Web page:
Breach remediation…or prevention? 

The recent SolarWinds attack (known as Sunburst) has shone a light on the controls required after a breach, with affected organisations laser-focused on what happened and what next.

But here’s the part that’s easy to miss: the same controls that can help remediate the risks posed by this serious supply chain threat can also help prevent or limit the effect of this and other attacks before they happen.

Example: Most readers will be familiar with frameworks such as Cyber Kill Chain® or the MITRE ATT&CK®. Better and targeted monitoring, two-factor and risk-based authentication and privileged account controls (e.g., vaulting, session recording, credential rotation, least privilege and user and account behaviour analytics) can all help reduce risk after the breach. However, these same controls could have significantly reduced the impact of the breach in the first place, boosting an organisation’s ability to detect the breach and contain the threat, or even help to prevent it all together.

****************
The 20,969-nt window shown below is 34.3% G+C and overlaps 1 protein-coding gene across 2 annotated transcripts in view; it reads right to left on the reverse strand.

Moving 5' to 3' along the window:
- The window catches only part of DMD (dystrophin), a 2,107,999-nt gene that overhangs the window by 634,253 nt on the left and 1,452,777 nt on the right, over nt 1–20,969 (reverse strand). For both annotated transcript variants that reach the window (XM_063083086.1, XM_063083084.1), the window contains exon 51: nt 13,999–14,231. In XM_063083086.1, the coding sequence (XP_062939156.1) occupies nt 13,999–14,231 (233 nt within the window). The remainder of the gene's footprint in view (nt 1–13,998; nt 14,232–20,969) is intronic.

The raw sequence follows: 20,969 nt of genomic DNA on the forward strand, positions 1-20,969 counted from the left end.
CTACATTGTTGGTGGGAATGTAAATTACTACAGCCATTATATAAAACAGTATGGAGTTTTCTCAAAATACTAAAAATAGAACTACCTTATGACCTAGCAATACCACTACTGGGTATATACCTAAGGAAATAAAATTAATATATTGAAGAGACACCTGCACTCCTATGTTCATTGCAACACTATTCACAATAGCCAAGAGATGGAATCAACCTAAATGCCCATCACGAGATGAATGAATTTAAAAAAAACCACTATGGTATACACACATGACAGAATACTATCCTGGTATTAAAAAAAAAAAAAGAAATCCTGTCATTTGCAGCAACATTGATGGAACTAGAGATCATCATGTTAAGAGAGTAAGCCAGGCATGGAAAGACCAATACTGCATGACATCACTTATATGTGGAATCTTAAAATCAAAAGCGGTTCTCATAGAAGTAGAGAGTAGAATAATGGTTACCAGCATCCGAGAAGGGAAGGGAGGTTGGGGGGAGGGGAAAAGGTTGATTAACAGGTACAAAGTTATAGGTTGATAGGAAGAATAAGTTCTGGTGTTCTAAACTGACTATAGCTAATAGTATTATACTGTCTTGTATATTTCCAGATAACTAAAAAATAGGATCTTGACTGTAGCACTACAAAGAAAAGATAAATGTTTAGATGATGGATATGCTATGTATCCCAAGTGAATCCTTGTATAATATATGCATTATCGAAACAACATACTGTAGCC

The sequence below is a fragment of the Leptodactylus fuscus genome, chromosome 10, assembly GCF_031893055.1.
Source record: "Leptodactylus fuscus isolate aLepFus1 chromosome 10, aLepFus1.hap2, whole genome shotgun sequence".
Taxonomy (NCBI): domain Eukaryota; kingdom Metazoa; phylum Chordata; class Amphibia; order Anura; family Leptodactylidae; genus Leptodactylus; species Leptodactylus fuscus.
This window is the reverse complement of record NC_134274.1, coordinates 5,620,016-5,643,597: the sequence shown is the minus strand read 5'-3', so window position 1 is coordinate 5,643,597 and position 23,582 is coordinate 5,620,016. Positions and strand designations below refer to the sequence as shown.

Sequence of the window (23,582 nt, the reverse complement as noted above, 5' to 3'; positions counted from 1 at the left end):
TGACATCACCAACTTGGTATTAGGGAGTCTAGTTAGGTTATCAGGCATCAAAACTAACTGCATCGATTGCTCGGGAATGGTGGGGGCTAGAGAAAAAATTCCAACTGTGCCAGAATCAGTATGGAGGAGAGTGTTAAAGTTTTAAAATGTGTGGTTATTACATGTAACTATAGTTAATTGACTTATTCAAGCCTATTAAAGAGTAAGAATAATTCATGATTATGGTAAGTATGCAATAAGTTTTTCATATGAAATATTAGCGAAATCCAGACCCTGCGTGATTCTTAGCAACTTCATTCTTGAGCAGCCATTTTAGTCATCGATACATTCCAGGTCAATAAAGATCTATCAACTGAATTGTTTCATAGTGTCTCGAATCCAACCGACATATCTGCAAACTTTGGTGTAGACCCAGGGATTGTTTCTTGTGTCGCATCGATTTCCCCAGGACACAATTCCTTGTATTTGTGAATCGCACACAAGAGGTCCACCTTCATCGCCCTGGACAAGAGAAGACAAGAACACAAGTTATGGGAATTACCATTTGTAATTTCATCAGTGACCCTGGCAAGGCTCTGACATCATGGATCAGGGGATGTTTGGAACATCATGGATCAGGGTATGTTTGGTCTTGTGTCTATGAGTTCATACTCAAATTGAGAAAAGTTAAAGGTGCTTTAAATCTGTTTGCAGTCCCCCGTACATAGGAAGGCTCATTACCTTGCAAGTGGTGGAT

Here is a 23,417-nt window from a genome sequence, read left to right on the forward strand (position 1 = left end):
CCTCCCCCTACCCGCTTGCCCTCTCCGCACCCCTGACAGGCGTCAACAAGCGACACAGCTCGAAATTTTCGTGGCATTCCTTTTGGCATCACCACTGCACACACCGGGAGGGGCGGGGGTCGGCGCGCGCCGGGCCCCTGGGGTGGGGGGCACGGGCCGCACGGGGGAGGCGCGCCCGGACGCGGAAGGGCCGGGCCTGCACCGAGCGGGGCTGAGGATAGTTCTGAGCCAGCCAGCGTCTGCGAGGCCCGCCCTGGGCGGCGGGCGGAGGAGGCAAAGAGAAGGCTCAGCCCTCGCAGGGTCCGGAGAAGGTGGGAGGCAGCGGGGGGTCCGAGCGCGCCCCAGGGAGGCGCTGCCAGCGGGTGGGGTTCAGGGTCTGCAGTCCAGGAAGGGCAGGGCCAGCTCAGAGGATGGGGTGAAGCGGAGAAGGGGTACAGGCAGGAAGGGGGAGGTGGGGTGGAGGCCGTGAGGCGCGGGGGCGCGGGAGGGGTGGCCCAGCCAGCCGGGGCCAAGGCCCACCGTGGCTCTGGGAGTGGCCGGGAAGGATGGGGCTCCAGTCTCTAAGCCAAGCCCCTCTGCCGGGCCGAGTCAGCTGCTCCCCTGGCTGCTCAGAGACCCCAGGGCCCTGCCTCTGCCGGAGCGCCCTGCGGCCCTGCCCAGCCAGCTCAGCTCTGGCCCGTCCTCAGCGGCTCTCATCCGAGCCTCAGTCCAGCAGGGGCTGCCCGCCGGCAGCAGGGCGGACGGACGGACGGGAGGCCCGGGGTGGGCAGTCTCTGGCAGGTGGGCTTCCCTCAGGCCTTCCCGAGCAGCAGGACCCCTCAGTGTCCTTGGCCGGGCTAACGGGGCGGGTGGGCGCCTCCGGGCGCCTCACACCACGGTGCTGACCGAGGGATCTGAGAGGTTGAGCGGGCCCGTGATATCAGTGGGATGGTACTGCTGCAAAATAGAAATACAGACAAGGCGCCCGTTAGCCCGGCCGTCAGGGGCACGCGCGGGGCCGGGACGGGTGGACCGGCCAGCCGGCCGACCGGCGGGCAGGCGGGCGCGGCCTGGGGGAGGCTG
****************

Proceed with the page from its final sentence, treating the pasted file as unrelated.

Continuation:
If not now, then next time 

People in the information security industry know bullet-proof defence is not possible. A highly motivated, skilled and funded actor is likely to find a way in.

And against this backdrop, it’s surprising that organisations tend to take a very limited view of these breaches, only asking themselves: Did I have the breached software or not?

Instead, I suggest this perspective to my clients: Use this event as an opportunity to learn how to become more cyber resilient, so that when it’s your software that’s breached in a highly sophisticated attack, you’re ready to detect, contain and respond to it.

Here are some reflections on how to get ahead.